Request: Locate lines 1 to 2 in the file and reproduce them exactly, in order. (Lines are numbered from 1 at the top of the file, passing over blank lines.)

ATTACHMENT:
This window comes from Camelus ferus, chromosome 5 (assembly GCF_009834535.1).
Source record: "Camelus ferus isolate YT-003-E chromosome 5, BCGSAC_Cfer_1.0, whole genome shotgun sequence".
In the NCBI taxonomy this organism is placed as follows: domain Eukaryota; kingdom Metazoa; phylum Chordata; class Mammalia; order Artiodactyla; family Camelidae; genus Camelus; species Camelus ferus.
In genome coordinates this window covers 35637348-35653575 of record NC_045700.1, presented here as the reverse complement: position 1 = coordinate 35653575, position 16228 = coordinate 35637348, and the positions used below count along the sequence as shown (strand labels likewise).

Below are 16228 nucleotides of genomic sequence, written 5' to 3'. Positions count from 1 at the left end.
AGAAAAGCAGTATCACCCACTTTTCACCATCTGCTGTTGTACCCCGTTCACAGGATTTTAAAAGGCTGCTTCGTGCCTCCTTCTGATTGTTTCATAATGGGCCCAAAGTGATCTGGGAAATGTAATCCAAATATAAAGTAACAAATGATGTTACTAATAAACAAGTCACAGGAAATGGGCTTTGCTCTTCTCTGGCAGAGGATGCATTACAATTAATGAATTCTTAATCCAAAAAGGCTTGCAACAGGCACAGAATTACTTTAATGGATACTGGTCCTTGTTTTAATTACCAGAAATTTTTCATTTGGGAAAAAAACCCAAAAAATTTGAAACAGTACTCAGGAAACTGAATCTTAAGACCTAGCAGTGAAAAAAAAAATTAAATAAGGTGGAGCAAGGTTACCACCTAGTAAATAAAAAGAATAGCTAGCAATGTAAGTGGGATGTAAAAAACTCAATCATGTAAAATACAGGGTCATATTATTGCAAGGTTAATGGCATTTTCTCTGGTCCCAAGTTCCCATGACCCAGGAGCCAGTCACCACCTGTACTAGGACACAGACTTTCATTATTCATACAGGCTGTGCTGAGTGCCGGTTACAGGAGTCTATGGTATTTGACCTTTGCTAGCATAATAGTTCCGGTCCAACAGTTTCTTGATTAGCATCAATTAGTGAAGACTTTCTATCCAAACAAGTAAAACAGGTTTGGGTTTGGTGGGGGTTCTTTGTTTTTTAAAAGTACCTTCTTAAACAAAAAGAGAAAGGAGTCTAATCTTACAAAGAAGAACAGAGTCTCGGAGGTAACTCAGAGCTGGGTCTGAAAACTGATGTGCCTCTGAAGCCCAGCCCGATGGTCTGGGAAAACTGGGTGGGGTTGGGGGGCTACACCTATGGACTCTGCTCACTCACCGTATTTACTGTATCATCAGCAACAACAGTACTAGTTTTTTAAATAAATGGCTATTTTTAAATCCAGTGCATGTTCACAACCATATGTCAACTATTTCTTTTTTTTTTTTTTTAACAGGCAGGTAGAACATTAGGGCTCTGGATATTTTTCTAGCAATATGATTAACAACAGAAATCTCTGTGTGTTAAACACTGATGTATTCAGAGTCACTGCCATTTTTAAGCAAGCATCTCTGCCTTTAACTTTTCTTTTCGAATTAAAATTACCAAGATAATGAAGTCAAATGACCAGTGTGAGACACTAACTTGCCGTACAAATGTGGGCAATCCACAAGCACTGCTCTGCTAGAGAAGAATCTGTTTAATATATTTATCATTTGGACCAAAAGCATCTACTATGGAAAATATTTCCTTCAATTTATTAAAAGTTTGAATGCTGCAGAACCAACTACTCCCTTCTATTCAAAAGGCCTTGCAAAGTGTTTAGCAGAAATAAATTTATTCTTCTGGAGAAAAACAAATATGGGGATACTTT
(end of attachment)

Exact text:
This window comes from Camelus ferus, chromosome 5 (assembly GCF_009834535.1).
Source record: "Camelus ferus isolate YT-003-E chromosome 5, BCGSAC_Cfer_1.0, whole genome shotgun sequence".